‘And Then There Were None’ a gem from Agatha Christie

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Is there such a thing as the perfect murder? How about 10 of them? You’ll think so after reading “And Then There Were None” (1939) by Agatha Christie. 

Ten people receive invitations to a remote getaway called Indian Island. The reasons they are invited vary: some are offered employment or professional consultation, others a chance for holiday, others a reunion with old friends, and some a bit of cloak-and-dagger skullduggery. 

Altogether, they make a strange assemblage with their different backgrounds and personalities. There are the butler and his wife, a general, a teacher, a doctor, a rich young man, a spinster, a soldier, a judge, and a former police inspector. 

When they arrive at the modern-looking house on the island and find their assigned rooms, they discover hanging in each bedroom an old nursery rhyme called “Ten Little Indians” and that there are ten china Indian figurines on the dining room table.

They soon perceive that none of them know the person who issued the invites, but this person accuses every one of them of murder most foul. 

Then they start dying … one … by … one …

Are they accidents? Are they suicides? As each person dies, one of the little Indian figurines disappears. The guests realize there is a killer amongst them. But how could someone be hiding in the house on a bare rock?

Agatha Christie reportedly said this was the most difficult of her books to write and it’s easy to see why.

Tensely suspenseful and well-plotted, “And Then There Were None” gives the reader a real brain-teaser. The cast of disparate individuals have but one thing in common: murder. They all have diverse opinions on what’s happening and who is causing it, which helps the reader figure out the culprit not one bit. 

The twists and turns back-track on each other quite cleverly until you think you need a scorecard to keep up with who is dead, let alone who could have committed the murders.

I had read “The Mysterious Affair at Styles” a while back and was not as impressed. “Styles” was Christie’s first published book in 1920 and she upped her game quite a bit after nearly 30 books in almost two decades. Some of her better known books are “The Murder of Roger Ackroyd,” “The Murder at the Vicarage,” “Murder on the Orient Express” and “The Mirror Crack’d.” She also wrote plays, most notably “The Mousetrap,” which opened in 1952 and is still running as of late 2019.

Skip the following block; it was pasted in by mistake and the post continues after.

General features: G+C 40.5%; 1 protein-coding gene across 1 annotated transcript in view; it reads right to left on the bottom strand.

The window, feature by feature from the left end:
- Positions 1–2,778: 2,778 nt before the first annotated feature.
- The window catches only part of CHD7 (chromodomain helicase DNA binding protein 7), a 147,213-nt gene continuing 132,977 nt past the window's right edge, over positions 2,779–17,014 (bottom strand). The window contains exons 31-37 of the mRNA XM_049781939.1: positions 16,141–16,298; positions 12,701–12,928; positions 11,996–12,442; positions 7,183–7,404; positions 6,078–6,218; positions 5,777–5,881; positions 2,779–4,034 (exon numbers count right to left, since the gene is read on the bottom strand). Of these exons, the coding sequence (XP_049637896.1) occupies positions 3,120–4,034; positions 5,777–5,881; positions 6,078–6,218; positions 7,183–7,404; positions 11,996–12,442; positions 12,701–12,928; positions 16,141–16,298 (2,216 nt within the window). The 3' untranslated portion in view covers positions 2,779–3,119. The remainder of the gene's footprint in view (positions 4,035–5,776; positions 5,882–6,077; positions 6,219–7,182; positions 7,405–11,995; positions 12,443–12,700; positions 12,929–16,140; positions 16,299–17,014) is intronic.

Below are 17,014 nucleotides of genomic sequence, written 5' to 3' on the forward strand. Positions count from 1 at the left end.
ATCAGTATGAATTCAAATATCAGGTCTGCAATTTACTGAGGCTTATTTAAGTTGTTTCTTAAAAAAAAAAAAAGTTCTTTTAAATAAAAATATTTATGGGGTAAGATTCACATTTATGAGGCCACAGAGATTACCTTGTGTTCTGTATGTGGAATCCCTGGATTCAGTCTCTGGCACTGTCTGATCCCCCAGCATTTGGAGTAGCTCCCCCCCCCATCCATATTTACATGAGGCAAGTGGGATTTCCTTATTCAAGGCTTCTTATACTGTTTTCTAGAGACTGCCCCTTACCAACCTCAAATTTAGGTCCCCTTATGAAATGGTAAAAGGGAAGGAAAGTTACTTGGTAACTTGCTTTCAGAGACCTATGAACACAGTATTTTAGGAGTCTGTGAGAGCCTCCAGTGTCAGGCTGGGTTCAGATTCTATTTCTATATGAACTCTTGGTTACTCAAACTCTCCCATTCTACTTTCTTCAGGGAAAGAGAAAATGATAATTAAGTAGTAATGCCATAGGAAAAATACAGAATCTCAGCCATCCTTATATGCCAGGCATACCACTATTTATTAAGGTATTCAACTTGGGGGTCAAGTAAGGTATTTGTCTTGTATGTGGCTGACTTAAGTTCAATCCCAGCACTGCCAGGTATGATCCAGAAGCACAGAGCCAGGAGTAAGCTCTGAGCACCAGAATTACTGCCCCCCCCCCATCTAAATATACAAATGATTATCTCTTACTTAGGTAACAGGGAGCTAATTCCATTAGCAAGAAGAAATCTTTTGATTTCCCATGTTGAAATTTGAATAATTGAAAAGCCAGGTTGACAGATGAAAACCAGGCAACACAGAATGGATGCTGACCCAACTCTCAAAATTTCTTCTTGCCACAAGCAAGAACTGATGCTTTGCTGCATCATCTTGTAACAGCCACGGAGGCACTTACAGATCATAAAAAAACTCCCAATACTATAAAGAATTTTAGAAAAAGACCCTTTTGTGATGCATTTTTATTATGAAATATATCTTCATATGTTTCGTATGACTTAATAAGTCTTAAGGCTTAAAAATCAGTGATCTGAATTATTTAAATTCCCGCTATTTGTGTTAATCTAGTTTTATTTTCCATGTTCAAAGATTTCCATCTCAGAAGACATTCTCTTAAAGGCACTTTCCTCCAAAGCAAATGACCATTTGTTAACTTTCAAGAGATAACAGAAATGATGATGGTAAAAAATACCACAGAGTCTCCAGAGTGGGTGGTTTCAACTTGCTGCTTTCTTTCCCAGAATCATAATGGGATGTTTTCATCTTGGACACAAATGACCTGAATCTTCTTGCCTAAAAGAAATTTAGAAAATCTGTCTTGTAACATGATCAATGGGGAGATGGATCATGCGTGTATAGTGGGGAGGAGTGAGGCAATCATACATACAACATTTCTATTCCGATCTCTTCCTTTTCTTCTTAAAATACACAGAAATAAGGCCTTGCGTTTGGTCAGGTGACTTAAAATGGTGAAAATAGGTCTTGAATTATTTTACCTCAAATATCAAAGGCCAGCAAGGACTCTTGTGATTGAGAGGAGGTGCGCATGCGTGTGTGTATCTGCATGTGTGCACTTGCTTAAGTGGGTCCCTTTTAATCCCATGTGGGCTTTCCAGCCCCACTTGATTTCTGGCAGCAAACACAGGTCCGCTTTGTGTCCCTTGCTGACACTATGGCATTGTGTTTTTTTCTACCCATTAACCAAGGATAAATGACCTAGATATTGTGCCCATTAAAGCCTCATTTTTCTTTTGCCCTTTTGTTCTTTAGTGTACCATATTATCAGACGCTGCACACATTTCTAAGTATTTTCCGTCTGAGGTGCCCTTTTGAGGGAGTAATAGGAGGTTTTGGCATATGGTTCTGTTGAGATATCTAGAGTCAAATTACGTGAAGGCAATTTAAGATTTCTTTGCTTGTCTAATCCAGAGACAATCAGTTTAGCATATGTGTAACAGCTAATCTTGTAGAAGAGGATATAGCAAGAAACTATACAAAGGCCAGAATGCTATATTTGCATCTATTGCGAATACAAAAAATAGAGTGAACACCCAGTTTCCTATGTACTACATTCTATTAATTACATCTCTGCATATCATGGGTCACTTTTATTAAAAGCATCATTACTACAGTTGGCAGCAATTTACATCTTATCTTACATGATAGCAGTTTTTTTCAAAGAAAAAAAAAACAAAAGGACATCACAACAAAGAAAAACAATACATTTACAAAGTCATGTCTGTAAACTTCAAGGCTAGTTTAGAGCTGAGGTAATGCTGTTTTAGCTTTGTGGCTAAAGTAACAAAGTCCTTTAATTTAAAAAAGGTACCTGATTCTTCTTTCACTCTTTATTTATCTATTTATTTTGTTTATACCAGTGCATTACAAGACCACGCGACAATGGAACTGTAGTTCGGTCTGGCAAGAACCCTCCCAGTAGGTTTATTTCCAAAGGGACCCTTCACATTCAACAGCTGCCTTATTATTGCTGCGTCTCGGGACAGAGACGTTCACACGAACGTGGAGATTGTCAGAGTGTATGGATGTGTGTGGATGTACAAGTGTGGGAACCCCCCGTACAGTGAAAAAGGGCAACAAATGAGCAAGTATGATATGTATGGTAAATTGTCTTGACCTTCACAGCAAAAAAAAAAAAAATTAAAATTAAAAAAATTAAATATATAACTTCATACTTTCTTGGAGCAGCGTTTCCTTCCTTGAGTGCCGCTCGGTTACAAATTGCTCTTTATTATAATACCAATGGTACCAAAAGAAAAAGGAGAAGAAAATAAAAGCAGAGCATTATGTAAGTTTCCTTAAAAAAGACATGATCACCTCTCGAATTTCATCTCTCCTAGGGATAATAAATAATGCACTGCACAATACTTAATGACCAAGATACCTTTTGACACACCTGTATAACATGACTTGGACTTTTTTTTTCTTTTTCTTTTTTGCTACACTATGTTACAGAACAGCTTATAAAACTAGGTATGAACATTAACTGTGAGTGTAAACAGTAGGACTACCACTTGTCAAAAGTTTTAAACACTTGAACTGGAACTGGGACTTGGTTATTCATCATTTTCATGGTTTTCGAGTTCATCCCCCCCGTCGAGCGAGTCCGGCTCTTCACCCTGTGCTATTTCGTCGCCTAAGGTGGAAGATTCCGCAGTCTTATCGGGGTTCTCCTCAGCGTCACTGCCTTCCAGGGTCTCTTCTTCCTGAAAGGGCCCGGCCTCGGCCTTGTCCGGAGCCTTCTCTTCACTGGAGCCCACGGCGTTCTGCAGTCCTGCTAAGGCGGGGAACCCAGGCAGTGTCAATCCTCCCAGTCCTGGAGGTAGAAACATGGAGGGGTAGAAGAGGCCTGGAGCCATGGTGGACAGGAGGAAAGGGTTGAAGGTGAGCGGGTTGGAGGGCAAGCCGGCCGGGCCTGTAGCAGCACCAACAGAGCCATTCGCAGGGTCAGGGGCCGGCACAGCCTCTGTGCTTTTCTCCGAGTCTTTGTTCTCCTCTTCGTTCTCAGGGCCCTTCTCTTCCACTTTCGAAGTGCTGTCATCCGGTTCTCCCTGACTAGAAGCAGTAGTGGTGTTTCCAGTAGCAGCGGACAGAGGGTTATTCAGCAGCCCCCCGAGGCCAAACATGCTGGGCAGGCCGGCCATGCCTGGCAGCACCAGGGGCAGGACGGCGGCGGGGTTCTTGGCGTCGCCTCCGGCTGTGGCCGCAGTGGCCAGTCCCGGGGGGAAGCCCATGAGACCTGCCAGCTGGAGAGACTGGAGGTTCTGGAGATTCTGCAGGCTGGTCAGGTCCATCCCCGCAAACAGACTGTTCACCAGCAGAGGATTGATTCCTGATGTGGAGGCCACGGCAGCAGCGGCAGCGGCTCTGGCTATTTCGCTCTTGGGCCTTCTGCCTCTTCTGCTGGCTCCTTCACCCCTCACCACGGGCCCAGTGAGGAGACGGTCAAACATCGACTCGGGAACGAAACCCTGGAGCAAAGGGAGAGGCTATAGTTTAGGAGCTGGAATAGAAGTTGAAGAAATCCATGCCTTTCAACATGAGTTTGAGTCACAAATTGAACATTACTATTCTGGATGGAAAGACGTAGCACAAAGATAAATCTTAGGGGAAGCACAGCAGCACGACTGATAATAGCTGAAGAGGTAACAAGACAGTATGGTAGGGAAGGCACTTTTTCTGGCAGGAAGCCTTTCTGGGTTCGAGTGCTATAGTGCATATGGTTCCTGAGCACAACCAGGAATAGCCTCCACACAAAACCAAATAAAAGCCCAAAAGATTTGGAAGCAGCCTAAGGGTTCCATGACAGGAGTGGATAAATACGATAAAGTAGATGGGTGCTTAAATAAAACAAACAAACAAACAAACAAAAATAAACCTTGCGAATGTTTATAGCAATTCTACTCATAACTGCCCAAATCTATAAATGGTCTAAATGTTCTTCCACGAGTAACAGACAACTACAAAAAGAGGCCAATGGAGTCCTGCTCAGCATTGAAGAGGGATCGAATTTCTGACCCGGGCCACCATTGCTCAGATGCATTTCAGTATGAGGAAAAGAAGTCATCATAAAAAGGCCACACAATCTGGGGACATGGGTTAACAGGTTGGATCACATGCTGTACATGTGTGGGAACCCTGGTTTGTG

Known as the “Queen of Crime,” Agatha Christie’s books have been outsold only by the Holy Bible and the works of William Shakespeare. This is the gem of Christie’s writing crown as far as plot and mystery.

“And Then There Were None” is widely regarded to be the world’s best-selling mystery, with more than 100 million copies sold. It’s said to be the sixth best-selling title of all time. 

There are some caveats, however. 

Since this book was written in the 1930s and by a British author, modern readers may have a problem with some of the language, which has changed a bit in nearly a century and crossing the big pond. The word “queer” is heavily used; it was a favorite word of many British authors of that time. For example, there’s “… he was a queer chap. Not straight. He’d swear the man wasn’t straight.” In context, more suspicious of motivation than orientation. 

There’s also a fair bit of racist language. 

“Christie’s work is not known for its racial sensitivity, and by modern standards her oeuvre is rife with casual Orientalism,” wrote Sadie Stein, a freelance writer, for the Paris Review (theparisreview.org) in 2016.

This book has been published under at least three titles, and there are three versions of the poem. The name of the island also changes, along with the title of the poem. The first title used in the U.K. is unprintable here. Because that title was considered to be too offensive in the United States, the book was published in America in 1940 as “And Then There Were None,” which is the last line of the poem in all three versions. The book has also been printed under the title “Ten Little Indians.” There is a version of the poem titled “Ten Little Soldier Boys.”

If you can look beyond the racist language, “And Then There Were None” is a great mystery novel that will have you asking “Whodunit?!” to the very end. 

For more information on Agatha Christie (1890-1976), her writing, the characters she created, and her life, which contained some mystery of its own, visit agathachristie.com online or read one of the biographies written about her. 

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